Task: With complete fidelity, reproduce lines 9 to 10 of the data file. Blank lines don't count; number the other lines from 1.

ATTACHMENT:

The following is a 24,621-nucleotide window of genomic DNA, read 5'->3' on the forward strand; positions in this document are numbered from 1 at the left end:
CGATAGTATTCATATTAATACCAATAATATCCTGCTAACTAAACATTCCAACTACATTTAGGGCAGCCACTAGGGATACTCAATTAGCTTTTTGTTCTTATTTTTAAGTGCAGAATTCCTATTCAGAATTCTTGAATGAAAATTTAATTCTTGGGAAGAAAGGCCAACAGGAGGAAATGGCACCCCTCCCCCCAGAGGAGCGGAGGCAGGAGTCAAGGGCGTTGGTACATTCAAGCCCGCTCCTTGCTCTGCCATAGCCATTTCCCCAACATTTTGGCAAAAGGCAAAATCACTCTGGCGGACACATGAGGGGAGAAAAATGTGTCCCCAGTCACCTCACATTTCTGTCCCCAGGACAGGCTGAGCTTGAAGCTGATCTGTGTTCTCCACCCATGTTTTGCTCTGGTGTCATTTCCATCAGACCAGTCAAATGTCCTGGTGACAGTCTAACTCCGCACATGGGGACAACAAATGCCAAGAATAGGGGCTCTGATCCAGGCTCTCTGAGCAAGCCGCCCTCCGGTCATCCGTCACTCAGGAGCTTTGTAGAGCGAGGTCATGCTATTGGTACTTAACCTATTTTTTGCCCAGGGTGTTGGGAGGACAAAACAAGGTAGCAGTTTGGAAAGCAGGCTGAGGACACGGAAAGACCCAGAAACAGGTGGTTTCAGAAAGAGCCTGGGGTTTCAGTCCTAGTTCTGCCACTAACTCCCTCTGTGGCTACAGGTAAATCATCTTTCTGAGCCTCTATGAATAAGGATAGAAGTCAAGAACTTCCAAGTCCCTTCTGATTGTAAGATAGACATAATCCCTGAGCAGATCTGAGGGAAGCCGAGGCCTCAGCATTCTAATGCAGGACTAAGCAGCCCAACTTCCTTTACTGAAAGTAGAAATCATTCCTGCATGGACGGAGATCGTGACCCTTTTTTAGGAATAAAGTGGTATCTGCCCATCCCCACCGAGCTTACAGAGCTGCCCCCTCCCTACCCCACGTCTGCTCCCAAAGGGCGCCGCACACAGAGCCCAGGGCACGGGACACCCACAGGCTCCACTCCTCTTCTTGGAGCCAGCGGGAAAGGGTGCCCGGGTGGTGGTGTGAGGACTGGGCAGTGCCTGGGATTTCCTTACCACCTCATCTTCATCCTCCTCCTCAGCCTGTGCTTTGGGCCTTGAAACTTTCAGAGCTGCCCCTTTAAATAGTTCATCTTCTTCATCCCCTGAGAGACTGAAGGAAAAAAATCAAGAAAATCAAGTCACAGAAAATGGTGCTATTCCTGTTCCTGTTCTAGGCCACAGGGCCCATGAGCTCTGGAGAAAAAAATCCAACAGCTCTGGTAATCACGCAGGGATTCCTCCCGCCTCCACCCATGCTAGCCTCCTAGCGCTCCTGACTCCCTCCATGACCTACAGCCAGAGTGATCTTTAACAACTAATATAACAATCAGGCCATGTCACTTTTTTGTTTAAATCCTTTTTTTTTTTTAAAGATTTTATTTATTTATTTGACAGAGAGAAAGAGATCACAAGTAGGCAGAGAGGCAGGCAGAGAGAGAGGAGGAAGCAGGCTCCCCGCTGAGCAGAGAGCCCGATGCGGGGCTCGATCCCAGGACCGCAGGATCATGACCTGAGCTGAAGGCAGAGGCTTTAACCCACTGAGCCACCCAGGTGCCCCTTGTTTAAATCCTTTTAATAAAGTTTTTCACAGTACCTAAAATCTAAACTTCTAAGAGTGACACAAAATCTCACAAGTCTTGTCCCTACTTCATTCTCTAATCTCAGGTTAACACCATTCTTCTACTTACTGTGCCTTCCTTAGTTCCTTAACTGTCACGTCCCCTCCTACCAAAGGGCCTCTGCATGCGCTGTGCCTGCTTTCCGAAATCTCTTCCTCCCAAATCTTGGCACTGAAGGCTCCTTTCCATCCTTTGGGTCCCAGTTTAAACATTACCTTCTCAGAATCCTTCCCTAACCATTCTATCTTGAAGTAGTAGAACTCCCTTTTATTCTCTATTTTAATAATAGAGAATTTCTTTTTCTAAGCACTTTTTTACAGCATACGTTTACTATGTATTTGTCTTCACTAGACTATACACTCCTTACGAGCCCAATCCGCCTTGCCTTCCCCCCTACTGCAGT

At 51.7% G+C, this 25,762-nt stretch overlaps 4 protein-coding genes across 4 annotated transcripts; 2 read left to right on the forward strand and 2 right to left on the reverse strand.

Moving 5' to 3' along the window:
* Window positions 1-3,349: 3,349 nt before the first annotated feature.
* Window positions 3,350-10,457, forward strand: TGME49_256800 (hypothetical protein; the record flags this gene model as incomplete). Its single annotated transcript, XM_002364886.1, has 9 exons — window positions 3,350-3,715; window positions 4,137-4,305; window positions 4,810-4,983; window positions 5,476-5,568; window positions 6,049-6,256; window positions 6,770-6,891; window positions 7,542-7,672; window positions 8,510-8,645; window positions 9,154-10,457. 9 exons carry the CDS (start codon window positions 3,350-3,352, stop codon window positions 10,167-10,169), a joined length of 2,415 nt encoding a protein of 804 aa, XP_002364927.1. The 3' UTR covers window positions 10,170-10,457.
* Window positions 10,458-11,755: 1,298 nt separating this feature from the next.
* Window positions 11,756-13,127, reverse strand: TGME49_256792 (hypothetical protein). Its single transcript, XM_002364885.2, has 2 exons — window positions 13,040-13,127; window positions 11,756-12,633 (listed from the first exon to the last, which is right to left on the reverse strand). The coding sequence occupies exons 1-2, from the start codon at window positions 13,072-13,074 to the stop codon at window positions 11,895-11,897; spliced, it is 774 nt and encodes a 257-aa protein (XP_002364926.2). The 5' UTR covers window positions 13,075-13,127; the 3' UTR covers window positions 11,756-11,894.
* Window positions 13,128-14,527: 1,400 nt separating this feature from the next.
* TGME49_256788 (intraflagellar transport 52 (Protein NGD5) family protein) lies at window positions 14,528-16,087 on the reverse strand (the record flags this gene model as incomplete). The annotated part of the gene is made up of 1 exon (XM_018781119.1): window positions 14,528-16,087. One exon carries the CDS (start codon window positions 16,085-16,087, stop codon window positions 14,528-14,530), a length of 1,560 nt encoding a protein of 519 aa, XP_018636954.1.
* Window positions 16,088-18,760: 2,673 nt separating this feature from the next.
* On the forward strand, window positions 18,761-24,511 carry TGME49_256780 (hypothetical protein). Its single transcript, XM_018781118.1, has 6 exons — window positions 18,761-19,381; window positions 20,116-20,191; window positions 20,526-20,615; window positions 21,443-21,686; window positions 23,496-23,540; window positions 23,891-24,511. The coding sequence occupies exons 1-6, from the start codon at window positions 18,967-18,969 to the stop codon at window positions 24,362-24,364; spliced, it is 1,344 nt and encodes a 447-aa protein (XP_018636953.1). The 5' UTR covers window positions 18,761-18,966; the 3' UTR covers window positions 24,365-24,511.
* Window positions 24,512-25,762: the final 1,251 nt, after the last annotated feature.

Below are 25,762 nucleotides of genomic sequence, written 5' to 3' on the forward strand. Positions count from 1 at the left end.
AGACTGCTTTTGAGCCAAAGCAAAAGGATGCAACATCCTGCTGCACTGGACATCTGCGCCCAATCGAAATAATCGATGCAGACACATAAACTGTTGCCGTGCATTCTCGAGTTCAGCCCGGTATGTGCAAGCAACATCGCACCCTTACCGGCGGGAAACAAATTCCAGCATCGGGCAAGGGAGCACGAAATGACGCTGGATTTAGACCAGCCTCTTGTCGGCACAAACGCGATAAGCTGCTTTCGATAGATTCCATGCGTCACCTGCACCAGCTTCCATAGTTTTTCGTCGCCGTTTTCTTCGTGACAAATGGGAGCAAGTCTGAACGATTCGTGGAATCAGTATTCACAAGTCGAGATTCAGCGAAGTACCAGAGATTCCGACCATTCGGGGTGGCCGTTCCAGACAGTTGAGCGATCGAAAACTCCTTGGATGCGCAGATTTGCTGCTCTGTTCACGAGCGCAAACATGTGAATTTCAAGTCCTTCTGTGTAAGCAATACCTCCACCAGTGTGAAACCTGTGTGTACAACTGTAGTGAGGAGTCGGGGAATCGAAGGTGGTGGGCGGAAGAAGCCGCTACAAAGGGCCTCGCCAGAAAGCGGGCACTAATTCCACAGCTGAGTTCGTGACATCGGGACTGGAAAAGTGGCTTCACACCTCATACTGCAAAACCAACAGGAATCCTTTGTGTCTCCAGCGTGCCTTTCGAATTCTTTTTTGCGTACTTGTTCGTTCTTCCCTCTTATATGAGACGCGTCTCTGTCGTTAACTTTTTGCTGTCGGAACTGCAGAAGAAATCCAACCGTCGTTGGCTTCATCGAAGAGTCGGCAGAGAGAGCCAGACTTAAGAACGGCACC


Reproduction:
* Window positions 13,128-14,527: 1,400 nt separating this feature from the next.
* TGME49_256788 (intraflagellar transport 52 (Protein NGD5) family protein) lies at window positions 14,528-16,087 on the reverse strand (the record flags this gene model as incomplete). The annotated part of the gene is made up of 1 exon (XM_018781119.1): window positions 14,528-16,087. One exon carries the CDS (start codon window positions 16,085-16,087, stop codon window positions 14,528-14,530), a length of 1,560 nt encoding a protein of 519 aa, XP_018636954.1.